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Grassley takes aim at Supreme Court's chief justice

When the Senate Judiciary Committee chairman goes after a like-minded Supreme Court chief justice in a direct and personal way, that's not normal.
U.S. Sen. Chuck Grassley speaks to members of the press, June 27, 2013.
U.S. Sen. Chuck Grassley speaks to members of the press, June 27, 2013.
About two months ago, shortly before Antonin Scalia's death, Supreme Court Chief Justice John Roberts delivered an interesting speech in Boston about politics and the judiciary. Roberts' argument, at its core, was about partisan rancor and political rancor shaping the public's understanding of the courts in unhelpful ways.
Of particular interest, Roberts noted that the confirmation process has contributed to a broader problem, being "used for something other than ensuring the qualifications of the nominees." The Chief Justice said, "When you have a sharply political, divisive hearing process, it increases the danger that whoever comes out of it will be viewed in those terms. If the Democrats and Republicans have been fighting so furiously about whether you're going to be confirmed, it's natural for some member of the public to think, well, you must be identified in a particular way as a result of that process. And that's just not how -- we don't work as Democrats or Republicans."
Senate Judiciary Committee Chairman Chuck Grassley (R-Iowa), who has never overseen a confirmation process for a Supreme Court nominee, went to the Senate floor yesterday to launch a broadside at Roberts, blaming him for the problem. From the senator's official transcript:

"The Chief Justice has it exactly backwards. The confirmation process doesn't make the Justices appear political. The confirmation process has gotten political precisely because the court has drifted from the constitutional text, and rendered decisions based instead on policy preferences. "In short, the Justices themselves have gotten political. And because the Justices' decisions are often political and transgress their constitutional role, the process becomes more political. In fact, many of my constituents believe, with all due respect, that the Chief Justice is part of this problem."

Grassley, sticking carefully to a prepared text, just kept going and going, blasting justices for "imposing their views, and not interpreting the law." Referring specifically to Roberts, whom Grassley warned not to intervene in the current vacancy fight, the senator added, "He would be well-served to address the reality, not the perception, that too often, there is little difference between the actions of the court and the actions of the political branches. Physician, heal thyself."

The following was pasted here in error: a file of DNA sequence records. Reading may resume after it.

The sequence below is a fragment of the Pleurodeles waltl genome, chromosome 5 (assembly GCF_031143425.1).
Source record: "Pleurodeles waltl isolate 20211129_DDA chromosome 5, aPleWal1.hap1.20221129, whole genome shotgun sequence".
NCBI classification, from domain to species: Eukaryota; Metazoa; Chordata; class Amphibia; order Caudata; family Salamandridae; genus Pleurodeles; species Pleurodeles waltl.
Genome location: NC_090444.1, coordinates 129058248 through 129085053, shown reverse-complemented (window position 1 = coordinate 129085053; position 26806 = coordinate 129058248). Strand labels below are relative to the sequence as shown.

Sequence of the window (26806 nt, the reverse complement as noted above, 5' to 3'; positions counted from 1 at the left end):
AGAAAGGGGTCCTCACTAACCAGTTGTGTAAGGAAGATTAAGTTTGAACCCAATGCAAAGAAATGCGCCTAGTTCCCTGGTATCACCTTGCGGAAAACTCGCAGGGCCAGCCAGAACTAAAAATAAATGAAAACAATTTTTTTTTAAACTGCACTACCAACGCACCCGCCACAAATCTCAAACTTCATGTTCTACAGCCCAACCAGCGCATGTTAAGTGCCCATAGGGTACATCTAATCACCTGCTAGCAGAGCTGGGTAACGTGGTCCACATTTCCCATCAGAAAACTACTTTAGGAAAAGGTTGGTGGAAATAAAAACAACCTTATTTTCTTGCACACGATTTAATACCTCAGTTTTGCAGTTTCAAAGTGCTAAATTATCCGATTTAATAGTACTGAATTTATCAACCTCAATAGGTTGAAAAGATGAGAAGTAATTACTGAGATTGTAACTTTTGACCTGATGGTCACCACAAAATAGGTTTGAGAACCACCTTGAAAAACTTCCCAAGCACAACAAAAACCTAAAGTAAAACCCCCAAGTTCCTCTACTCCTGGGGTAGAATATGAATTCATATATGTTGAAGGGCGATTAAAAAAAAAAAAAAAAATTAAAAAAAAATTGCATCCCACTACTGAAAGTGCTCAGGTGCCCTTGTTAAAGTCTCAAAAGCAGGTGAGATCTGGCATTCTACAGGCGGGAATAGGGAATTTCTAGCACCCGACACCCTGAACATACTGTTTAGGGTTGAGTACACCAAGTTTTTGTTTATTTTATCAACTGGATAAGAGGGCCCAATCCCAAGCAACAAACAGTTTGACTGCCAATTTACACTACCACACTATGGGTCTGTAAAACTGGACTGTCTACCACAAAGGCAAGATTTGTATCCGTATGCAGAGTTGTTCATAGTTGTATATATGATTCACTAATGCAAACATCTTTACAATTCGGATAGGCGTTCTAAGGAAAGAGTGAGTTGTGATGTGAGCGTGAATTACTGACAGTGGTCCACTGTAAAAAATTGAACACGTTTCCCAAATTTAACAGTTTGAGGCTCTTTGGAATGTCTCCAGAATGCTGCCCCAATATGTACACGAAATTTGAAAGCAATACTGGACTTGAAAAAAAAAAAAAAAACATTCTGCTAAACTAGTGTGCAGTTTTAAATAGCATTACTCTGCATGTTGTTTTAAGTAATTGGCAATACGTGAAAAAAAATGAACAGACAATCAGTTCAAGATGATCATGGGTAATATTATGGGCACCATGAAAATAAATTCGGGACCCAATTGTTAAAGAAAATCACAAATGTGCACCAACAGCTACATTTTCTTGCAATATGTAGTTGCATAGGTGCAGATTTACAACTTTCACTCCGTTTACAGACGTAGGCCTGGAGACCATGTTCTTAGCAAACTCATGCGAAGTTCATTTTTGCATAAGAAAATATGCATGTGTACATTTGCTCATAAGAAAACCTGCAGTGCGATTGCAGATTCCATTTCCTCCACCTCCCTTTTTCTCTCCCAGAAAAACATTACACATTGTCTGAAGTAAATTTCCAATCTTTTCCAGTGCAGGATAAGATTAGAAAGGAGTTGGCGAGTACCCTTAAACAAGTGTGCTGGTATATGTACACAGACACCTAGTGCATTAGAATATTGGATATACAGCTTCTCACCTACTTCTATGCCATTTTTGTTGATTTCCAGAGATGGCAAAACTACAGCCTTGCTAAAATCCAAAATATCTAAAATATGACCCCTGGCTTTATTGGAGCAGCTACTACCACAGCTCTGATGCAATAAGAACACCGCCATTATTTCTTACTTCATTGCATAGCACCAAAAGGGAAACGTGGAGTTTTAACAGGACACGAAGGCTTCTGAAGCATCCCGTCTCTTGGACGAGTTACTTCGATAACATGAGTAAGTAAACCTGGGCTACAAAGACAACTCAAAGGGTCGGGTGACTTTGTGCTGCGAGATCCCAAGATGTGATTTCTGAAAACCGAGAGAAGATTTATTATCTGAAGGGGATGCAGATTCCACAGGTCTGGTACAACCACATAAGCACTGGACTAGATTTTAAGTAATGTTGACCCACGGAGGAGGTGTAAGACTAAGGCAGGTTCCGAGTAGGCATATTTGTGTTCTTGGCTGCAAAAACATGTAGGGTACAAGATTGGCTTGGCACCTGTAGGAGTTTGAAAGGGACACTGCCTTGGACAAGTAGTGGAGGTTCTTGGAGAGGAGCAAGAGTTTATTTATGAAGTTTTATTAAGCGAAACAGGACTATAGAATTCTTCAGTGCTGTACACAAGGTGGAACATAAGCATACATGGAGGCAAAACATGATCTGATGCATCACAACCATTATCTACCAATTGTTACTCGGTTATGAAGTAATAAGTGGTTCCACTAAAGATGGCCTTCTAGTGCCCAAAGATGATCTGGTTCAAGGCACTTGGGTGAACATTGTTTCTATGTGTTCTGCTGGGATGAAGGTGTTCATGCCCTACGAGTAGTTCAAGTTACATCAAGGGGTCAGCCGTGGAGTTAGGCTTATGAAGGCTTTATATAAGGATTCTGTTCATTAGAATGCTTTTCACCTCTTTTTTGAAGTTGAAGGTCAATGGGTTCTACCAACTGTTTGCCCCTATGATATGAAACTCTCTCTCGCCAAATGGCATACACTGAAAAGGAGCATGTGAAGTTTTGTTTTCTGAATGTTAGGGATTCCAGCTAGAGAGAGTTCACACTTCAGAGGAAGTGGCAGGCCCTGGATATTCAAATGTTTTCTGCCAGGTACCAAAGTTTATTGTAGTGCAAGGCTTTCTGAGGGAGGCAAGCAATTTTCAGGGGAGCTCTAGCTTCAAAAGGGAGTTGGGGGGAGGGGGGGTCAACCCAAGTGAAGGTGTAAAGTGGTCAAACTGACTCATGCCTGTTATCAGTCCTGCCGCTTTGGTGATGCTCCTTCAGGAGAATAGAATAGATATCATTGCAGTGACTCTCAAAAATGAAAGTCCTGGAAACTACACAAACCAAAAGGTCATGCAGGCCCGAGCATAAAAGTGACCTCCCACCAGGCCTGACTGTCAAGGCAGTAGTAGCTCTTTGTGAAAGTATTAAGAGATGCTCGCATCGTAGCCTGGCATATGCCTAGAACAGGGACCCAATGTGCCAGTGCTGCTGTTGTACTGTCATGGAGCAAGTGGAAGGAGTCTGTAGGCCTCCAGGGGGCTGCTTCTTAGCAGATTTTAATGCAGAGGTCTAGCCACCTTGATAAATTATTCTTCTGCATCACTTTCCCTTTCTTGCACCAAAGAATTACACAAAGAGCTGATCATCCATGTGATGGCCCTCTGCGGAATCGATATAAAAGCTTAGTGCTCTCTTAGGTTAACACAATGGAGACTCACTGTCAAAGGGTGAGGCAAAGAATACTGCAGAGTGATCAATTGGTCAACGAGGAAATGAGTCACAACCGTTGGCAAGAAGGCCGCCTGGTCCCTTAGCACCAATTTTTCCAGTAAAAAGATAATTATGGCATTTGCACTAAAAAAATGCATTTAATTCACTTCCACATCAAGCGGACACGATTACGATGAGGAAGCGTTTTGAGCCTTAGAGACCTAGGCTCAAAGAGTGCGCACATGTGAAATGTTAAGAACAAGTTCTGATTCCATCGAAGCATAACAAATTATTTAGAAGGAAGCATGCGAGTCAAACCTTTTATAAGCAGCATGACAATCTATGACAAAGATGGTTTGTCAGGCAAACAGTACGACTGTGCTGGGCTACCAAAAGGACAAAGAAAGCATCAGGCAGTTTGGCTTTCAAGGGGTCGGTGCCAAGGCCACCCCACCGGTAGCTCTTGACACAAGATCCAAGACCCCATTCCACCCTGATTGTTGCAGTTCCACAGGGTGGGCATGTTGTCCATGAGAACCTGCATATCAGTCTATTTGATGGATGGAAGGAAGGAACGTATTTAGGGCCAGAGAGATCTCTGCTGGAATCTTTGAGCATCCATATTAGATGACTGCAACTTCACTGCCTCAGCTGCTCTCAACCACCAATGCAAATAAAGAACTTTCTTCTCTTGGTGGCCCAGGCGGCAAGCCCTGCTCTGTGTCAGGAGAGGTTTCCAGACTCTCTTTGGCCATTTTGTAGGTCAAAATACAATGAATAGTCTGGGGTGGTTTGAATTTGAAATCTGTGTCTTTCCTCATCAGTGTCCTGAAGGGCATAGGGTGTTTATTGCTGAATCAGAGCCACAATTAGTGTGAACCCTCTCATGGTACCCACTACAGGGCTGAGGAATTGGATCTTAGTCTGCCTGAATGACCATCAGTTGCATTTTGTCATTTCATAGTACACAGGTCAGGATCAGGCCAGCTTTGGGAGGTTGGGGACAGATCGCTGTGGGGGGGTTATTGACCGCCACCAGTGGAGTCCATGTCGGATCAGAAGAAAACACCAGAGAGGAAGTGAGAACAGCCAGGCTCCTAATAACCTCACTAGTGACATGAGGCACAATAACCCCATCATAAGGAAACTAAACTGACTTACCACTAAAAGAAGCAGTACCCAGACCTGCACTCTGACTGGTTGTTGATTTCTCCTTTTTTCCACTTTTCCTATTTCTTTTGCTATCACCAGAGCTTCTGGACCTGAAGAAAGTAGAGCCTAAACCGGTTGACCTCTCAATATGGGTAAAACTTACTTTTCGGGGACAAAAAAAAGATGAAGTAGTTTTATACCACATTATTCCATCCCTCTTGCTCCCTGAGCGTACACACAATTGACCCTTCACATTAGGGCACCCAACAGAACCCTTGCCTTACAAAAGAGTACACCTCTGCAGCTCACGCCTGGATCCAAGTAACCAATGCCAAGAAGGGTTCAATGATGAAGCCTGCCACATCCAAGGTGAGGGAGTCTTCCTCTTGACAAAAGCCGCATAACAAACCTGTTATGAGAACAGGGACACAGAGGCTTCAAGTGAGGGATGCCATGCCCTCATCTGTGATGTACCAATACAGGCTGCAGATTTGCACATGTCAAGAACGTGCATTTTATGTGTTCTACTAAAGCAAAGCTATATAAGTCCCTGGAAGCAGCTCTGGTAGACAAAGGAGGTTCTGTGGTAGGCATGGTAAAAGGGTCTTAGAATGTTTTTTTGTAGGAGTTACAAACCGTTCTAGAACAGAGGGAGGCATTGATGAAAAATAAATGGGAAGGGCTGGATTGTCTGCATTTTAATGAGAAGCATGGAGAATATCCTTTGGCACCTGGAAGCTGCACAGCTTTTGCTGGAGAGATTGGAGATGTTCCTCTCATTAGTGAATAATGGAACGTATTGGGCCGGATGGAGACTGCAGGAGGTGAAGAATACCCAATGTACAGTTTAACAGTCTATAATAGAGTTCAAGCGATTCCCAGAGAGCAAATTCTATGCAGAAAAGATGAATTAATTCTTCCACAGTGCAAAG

A video of the Iowa Republican's speech is available online.
It was a strange thing to see: a conservative senator furiously pushing back against a conservative Supreme Court justice, who made seemingly uncontroversial remarks two months ago. It was also a rather extraordinary example of buck-passing, with a senator who's played a brazenly partisan role, helping undermine the confirmation process to a degree unseen in American history, making the case that Americans should blame Roberts and his colleagues, not Grassley and his colleagues.
What's more, while I suspect some of the principles Grassley articulated may have broad appeal -- I, myself, have argued on multiple occasions that some justices too often play the role of partisan players in a political food fight -- the Iowa senator wasn't concerned in general about the politicization of the judiciary. Rather, Grassley's concerns were more focused: "In case after 5-4 case, the Justices the Democrats appointed vote for liberal policy results. This can't be a coincidence. Democrat Presidents know what they want when they nominate Justices -- Justices who will reach politically liberal results regardless of what the law requires."
The senator had no comparable concerns about conservative justices appointed by Republican presidents. In other words, in a striking display of irony, Grassley managed to politicize concerns about politicization -- he's concerned about politics on the high court, but only among the center-left jurists.
But even putting all of that aside, just on the surface, it's important to appreciate just how rare yesterday's tirade was. While senators criticize court rulings all the time, I don't know of any modern example in which the chairman of the Senate Judiciary Committee went after a like-minded Supreme Court chief justice in such a direct and personal way.
Grassley is feeling quite a bit of pressure right now, and he doesn't appear to be handling it particularly well.